Guadalupe Mountain National Park

The LEAP Center has embarked on trips to more than a dozen National Parks, and while these parks have been across the US, we’ve never visited Guadalupe Mountain National Park, which is located in far west Texas.

The Park isn’t the most spectacular destination in the National Park system, but it does contain a unique ecosystem as well as the tallest peak in Texas.  Guadalupe Peak, sometimes known as Signal Peak, stands 8,751 feet tall.  Granted, that’s not that tall as far as mountains go, but it’s what we’ve got.

More spectacular than Guadalupe Peak, however, is “El Capitan,” a remarkable sheer bluff adjacent to its taller peak.  What El Capitan lacks in height, however, it makes up for in its photogenic qualities.

shsu, LEAP Center, LEAP Ambassadors, Guadalupe Mountain National Park, El Capitan

While we stopped for photos of both, we hiked neither.  The “top of Texas” hike is about 11 miles, and with only a few hours, such a time-eating hike was not on the agenda.  Rather, we decided to explore the five-mile hike to and from “Devil’s Hall.”

shsu, LEAP Center, LEAP Ambassadors, Guadalupe Mountain National Park

It should be noted that although this hike is listed in the Park’s literature as a 4.2 mile hike, the round trip showed up as about 5.3 miles, according to our fitbits.

The trail begins alongside a creek and, after about a mile, the trail merges with the creek.  The literature describes this as a “tough” hike consisting of crawling over rocks, which is a bit of an exaggeration.  It’s essentially walking through a pebbly, rocky, and occasionally boulder-y creek, and that does sometime involve scooting up rocks or diverting to avoid steeper climbs, but it’s not a difficult trek.  Although we did get fitbit credit for “climbing” 65 floors, the elevation increasee is gradual and occurs early on, and we never felt winded.

shsu, LEAP Center, LEAP Ambassadors, Guadalupe Mountain National Park

The limited elevation also means there are few overlooks.  We managed to see some nice views along the trail, occasionally climbing on boulders to get a better view, it’s mostly a pleasant hike alongside a large-ish yet dry creek or a very, very small “canyon.”

The payoff comes after 2 miles, when the persistent trekkers arrive at the “hiker’s staircase.”  While it was dry when we arrived, it was still a very interesting formation, resembling a staircase carved out by a skilled craftsman.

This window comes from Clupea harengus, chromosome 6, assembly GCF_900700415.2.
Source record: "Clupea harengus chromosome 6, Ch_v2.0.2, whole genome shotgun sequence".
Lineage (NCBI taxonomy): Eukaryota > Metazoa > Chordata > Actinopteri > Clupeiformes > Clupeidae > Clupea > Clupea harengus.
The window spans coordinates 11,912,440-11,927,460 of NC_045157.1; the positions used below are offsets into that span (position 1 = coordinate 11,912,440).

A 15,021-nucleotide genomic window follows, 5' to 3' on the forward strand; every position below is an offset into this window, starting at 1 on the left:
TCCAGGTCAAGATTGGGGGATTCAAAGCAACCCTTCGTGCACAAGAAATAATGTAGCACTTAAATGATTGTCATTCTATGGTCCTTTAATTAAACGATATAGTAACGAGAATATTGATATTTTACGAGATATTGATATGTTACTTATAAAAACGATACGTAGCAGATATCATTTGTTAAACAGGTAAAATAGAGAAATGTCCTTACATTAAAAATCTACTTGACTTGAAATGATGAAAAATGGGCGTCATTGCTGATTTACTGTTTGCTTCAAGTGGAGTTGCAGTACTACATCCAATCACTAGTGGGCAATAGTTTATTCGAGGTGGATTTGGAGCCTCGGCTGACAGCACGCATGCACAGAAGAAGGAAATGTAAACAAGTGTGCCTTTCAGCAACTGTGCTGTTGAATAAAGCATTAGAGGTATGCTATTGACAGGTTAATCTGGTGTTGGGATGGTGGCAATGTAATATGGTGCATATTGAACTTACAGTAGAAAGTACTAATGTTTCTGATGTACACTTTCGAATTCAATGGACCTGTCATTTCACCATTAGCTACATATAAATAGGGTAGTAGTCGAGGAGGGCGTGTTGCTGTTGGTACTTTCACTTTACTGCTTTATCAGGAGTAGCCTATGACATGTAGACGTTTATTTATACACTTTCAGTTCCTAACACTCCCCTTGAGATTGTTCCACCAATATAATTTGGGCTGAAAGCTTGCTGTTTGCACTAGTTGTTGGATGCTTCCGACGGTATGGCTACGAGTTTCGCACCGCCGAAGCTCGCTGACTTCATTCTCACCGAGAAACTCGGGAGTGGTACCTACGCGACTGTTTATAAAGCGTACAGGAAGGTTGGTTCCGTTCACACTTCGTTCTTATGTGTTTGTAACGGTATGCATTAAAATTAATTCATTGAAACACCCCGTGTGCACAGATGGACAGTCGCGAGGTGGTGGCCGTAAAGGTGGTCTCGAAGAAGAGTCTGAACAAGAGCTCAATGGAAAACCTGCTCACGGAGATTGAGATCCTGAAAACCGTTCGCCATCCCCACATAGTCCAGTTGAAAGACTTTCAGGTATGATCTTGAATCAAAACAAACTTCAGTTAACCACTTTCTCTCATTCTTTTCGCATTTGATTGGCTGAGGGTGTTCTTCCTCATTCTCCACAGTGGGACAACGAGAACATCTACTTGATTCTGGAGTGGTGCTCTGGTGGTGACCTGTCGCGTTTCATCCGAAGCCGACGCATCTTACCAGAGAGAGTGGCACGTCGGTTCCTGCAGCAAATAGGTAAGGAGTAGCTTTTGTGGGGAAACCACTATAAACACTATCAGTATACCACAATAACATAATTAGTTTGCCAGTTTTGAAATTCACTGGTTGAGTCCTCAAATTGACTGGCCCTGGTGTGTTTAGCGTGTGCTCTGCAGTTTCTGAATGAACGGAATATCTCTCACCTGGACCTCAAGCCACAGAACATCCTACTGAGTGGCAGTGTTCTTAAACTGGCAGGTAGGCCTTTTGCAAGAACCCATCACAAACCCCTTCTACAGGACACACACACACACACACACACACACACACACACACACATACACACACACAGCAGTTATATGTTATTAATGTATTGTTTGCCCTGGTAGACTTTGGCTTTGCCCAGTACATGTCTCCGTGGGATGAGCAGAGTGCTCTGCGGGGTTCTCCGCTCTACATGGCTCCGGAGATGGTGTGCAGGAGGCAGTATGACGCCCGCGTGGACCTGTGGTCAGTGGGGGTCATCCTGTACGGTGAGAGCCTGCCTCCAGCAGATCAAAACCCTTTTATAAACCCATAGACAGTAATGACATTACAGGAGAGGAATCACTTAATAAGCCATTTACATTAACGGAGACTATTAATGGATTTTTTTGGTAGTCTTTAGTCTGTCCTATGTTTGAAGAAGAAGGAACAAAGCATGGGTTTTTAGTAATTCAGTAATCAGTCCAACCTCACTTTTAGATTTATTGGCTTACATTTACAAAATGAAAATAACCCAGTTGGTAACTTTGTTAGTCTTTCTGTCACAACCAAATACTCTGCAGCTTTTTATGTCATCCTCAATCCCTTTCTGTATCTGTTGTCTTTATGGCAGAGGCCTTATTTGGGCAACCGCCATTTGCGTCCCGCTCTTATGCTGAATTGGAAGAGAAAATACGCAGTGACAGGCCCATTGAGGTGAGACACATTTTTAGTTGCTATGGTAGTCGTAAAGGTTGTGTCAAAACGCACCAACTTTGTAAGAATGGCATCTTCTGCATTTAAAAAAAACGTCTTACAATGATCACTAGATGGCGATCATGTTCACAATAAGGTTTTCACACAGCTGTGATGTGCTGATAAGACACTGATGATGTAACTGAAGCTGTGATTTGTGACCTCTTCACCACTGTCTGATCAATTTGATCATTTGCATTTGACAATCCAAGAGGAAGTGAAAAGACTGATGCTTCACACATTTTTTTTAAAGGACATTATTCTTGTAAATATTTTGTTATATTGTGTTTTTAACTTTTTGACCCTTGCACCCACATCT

shsu, LEAP Center, LEAP Ambassadors, Guadalupe Mountain National Park, Hiker's Staircase

In actuality, it’s a staircase for a modest waterfall, with a tank at the bottom for the water to pool when its fall was complete.

It is over this staircase that hikers must continue to arrive at Devil’s Hall, which is another 250 yards or so.  The Hall itself is around a corner, so visitors are on it before they realize.  There is a helpful sign for the confused hiker.

shsu, LEAP Center, LEAP Ambassadors, Guadalupe Mountain National Park, Devil's Hall

While not as narrow as many of the parks to which we’ve traveled, the Hall is a picturesque pass, and it offers the hiker a sense of completion.

shsu, LEAP Center, LEAP Ambassadors, Guadalupe Mountain National Park, Devil's Hall

While the Park is inhabited by javelina, elk, deer, eagles, gray fox, coyote, cougars, falcons, and eagles, we saw little of these.  We saw a hungry and lonely deer….

shsu, LEAP Center, LEAP Ambassadors, Guadalupe Mountain National Park

…and we heard two birds, without seeing them (we did see a hawk while driving into the Park).

This modest incursion into Guadalupe Mountain National Park was a pleasant introduction to one of the more isolated parks in the lower 48.

shsu, LEAP Center, LEAP Ambassadors, Guadalupe Mountain National Park

Our hope is to return within the year to hike to the “top of Texas,” but, first, we have planned trips to the Great Smoky Mountains National Park and Shenandoah National Park, and, for now, this introductory teaser will have to tide us over.